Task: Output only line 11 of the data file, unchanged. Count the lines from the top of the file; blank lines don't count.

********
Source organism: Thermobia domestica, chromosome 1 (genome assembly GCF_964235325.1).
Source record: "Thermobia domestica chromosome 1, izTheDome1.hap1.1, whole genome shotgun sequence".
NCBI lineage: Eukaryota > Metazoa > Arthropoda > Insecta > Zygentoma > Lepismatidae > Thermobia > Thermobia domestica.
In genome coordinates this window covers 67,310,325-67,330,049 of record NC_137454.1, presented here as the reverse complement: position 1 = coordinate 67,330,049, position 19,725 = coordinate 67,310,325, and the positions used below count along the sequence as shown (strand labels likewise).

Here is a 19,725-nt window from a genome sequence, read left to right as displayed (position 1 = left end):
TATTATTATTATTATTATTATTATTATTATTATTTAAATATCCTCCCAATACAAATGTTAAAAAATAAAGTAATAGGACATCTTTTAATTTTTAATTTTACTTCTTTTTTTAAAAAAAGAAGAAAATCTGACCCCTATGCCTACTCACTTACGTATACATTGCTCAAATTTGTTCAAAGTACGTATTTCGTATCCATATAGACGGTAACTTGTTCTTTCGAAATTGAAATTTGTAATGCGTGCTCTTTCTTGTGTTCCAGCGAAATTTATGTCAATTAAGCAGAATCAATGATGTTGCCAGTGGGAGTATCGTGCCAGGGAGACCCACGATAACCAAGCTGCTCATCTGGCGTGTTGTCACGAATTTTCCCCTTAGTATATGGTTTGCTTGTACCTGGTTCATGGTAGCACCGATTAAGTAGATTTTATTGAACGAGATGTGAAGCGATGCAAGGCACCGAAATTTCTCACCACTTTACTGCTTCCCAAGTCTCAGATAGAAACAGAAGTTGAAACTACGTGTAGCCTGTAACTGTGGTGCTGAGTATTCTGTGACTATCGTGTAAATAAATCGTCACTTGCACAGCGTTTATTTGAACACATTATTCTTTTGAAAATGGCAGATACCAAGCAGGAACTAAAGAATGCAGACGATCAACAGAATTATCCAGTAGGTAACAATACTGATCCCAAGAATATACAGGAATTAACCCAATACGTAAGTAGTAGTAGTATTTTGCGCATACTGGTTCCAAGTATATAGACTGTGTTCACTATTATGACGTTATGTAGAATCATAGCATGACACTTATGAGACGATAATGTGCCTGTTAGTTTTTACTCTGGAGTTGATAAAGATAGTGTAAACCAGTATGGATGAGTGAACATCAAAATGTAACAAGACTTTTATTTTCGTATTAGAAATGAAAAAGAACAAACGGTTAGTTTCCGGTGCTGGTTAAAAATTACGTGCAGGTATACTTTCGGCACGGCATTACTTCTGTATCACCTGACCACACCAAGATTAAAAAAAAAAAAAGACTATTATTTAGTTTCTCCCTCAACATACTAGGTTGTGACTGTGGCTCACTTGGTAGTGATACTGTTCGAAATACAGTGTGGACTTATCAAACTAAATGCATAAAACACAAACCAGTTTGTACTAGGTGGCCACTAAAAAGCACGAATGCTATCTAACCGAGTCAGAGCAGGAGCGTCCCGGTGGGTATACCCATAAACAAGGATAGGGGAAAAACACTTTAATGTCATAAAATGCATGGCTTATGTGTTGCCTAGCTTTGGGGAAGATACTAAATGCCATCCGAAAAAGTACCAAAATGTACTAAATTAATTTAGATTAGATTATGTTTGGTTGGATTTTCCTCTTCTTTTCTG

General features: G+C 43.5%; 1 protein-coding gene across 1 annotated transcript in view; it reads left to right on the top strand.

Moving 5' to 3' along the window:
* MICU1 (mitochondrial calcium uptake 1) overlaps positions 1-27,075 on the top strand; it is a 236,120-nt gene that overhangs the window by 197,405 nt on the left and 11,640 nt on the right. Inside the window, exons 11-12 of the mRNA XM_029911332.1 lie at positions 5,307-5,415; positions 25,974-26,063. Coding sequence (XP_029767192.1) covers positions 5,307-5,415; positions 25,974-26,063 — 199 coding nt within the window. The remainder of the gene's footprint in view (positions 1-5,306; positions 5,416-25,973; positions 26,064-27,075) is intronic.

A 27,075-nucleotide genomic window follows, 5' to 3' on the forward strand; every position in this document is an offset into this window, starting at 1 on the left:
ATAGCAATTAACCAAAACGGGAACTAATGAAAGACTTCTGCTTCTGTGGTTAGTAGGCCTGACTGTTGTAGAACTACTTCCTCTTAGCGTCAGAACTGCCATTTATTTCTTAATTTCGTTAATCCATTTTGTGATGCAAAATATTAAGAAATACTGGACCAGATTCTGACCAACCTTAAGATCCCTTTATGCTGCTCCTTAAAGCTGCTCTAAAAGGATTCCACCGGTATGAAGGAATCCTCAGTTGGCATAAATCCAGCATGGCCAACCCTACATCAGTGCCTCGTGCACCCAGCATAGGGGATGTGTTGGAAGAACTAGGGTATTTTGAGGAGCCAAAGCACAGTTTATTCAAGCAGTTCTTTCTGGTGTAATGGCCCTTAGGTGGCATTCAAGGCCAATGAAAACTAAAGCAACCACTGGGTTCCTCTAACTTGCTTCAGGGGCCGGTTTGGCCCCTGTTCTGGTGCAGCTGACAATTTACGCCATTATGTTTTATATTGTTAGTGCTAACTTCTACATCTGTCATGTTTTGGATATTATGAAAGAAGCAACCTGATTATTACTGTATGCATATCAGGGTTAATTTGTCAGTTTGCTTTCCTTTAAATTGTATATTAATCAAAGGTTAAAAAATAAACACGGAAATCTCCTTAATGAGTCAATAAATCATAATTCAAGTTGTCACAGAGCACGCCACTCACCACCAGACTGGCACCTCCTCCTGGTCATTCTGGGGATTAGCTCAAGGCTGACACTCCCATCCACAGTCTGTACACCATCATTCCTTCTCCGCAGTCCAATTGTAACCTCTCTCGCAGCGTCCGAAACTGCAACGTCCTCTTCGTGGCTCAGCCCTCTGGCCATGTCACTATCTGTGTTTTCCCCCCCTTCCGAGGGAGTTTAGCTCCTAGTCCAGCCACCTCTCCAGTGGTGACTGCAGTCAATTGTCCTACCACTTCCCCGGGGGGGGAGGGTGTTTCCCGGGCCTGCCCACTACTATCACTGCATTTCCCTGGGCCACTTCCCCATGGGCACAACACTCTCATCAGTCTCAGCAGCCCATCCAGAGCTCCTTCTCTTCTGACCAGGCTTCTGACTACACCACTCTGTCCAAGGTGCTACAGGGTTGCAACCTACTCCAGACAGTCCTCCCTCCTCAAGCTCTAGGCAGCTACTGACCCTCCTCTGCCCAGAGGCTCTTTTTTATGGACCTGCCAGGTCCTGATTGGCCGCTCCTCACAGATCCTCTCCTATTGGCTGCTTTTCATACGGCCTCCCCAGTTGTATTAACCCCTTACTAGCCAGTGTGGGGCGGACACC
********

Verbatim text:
ATAGCAATTAACCAAAACGGGAACTAATGAAAGACTTCTGCTTCTGTGGTTAGTAGGCCTGACTGTTGTAGAACTACTTCCTCTTAGCGTCAGAACTGCCATTTATTTCTTAATTTCGTTAATCCATTTTGTGATGCAAAATATTAAGAAATACTGGACCAGATTCTGACCAACCTTAAGATCCCTTTATGCTGCTCCTTAAAGCTGCTCTAAAAGGATTCCACCGGTATGAAGGAATCCTCAGTTGGCATAAATCCAGCATGGCCAACCCTACATCAGTGCCTCGTGCACCCAGCATAGGGGATGTGTTGGAAGAACTAGGGTATTTTGAGGAGCCAAAGCACAGTTTATTCAAGCAGTTCTTTCTGGTGTAATGGCCCTTAGGTGGCATTCAAGGCCAATGAAAACTAAAGCAACCACTGGGTTCCTCTAACTTGCTTCAGGGGCCGGTTTGGCCCCTGTTCTGGTGCAGCTGACAATTTACGCCATTATGTTTTATATTGTTAGTGCTAACTTCTACATCTGTCATGTTTTGGATATTATGAAAGAAGCAACCTGATTATTACTGTATGCATATCAGGGTTAATTTGTCAGTTTGCTTTCCTTTAAATTGTATATTAATCAAAGGTTAAAAAATAAACACGGAAATCTCCTTAATGAGTCAATAAATCATAATTCAAGTTGTCACAGAGCACGCCACTCACCACCAGACTGGCACCTCCTCCTGGTCATTCTGGGGATTAGCTCAAGGCTGACACTCCCATCCACAGTCTGTACACCATCATTCCTTCTCCGCAGTCCAATTGTAACCTCTCTCGCAGCGTCCGAAACTGCAACGTCCTCTTCGTGGCTCAGCCCTCTGGCCATGTCACTATCTGTGTTTTCCCCCCCTTCCGAGGGAGTTTAGCTCCTAGTCCAGCCACCTCTCCAGTGGTGACTGCAGTCAATTGTCCTACCACTTCCCCGGGGGGGGAGGGTGTTTCCCGGGCCTGCCCACTACTATCACTGCATTTCCCTGGGCCACTTCCCCATGGGCACAACACTCTCATCAGTCTCAGCAGCCCATCCAGAGCTCCTTCTCTTCTGACCAGGCTTCTGACTACACCACTCTGTCCAAGGTGCTACAGGGTTGCAACCTACTCCAGACAGTCCTCCCTCCTCAAGCTCTAGGCAGCTACTGACCCTCCTCTGCCCAGAGGCTCTTTTTTATGGACCTGCCAGGTCCTGATTGGCCGCTCCTCACAGATCCTCTCCTATTGGCTGCTTTTCATACGGCCTCCCCAGTTGTATTAACCCCTTACTAGCCAGTGTGGGGCGGACACC